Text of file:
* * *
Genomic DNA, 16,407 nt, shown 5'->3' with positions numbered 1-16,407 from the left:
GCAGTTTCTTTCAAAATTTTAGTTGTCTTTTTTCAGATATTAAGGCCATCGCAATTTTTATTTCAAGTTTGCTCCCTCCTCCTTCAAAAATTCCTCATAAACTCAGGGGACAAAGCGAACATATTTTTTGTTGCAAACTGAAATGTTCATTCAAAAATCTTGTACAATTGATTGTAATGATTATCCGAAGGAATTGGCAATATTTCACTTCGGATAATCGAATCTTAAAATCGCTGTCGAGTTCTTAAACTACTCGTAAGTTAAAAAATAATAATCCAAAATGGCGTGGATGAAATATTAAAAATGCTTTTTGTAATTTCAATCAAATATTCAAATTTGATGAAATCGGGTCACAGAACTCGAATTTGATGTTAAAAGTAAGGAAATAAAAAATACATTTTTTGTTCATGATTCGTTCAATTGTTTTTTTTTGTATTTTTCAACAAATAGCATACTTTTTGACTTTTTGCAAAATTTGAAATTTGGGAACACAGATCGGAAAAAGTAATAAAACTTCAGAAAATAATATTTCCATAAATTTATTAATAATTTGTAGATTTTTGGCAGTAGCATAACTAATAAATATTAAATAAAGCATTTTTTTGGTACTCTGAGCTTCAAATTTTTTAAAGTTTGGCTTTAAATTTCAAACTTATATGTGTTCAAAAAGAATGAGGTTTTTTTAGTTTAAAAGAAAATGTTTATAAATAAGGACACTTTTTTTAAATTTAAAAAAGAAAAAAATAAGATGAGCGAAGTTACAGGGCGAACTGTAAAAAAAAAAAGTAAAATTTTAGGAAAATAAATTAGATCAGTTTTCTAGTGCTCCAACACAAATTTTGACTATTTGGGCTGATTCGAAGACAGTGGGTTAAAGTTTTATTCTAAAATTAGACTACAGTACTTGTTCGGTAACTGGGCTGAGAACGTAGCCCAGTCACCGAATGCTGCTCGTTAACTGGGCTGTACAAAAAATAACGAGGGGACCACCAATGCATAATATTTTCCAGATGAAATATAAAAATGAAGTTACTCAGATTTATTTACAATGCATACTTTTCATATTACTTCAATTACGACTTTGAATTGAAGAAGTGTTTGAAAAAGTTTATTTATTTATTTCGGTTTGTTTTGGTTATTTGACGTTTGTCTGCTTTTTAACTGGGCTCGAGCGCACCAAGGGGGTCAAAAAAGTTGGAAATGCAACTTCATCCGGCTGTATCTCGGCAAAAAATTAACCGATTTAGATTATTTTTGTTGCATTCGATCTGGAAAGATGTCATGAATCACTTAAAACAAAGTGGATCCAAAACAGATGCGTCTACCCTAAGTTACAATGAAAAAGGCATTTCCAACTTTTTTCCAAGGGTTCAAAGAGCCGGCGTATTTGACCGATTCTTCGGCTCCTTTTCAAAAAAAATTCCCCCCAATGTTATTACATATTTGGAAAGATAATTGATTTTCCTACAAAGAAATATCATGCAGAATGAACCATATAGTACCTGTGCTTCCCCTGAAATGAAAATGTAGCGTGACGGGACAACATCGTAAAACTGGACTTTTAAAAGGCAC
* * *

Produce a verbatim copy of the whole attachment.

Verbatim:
Genomic DNA, 16,407 nt, shown 5'->3' with positions numbered 1-16,407 from the left:
GCAGTTTCTTTCAAAATTTTAGTTGTCTTTTTTCAGATATTAAGGCCATCGCAATTTTTATTTCAAGTTTGCTCCCTCCTCCTTCAAAAATTCCTCATAAACTCAGGGGACAAAGCGAACATATTTTTTGTTGCAAACTGAAATGTTCATTCAAAAATCTTGTACAATTGATTGTAATGATTATCCGAAGGAATTGGCAATATTTCACTTCGGATAATCGAATCTTAAAATCGCTGTCGAGTTCTTAAACTACTCGTAAGTTAAAAAATAATAATCCAAAATGGCGTGGATGAAATATTAAAAATGCTTTTTGTAATTTCAATCAAATATTCAAATTTGATGAAATCGGGTCACAGAACTCGAATTTGATGTTAAAAGTAAGGAAATAAAAAATACATTTTTTGTTCATGATTCGTTCAATTGTTTTTTTTTGTATTTTTCAACAAATAGCATACTTTTTGACTTTTTGCAAAATTTGAAATTTGGGAACACAGATCGGAAAAAGTAATAAAACTTCAGAAAATAATATTTCCATAAATTTATTAATAATTTGTAGATTTTTGGCAGTAGCATAACTAATAAATATTAAATAAAGCATTTTTTTGGTACTCTGAGCTTCAAATTTTTTAAAGTTTGGCTTTAAATTTCAAACTTATATGTGTTCAAAAAGAATGAGGTTTTTTTAGTTTAAAAGAAAATGTTTATAAATAAGGACACTTTTTTTAAATTTAAAAAAGAAAAAAATAAGATGAGCGAAGTTACAGGGCGAACTGTAAAAAAAAAAAGTAAAATTTTAGGAAAATAAATTAGATCAGTTTTCTAGTGCTCCAACACAAATTTTGACTATTTGGGCTGATTCGAAGACAGTGGGTTAAAGTTTTATTCTAAAATTAGACTACAGTACTTGTTCGGTAACTGGGCTGAGAACGTAGCCCAGTCACCGAATGCTGCTCGTTAACTGGGCTGTACAAAAAATAACGAGGGGACCACCAATGCATAATATTTTCCAGATGAAATATAAAAATGAAGTTACTCAGATTTATTTACAATGCATACTTTTCATATTACTTCAATTACGACTTTGAATTGAAGAAGTGTTTGAAAAAGTTTATTTATTTATTTCGGTTTGTTTTGGTTATTTGACGTTTGTCTGCTTTTTAACTGGGCTCGAGCGCACCAAGGGGGTCAAAAAAGTTGGAAATGCAACTTCATCCGGCTGTATCTCGGCAAAAAATTAACCGATTTAGATTATTTTTGTTGCATTCGATCTGGAAAGATGTCATGAATCACTTAAAACAAAGTGGATCCAAAACAGATGCGTCTACCCTAAGTTACAATGAAAAAGGCATTTCCAACTTTTTTCCAAGGGTTCAAAGAGCCGGCGTATTTGACCGATTCTTCGGCTCCTTTTCAAAAAAAATTCCCCCCAATGTTATTACATATTTGGAAAGATAATTGATTTTCCTACAAAGAAATATCATGCAGAATGAACCATATAGTACCTGTGCTTCCCCTGAAATGAAAATGTAGCGTGACGGGACAACATCGTAAAACTGGACTTTTAAAAGGCAC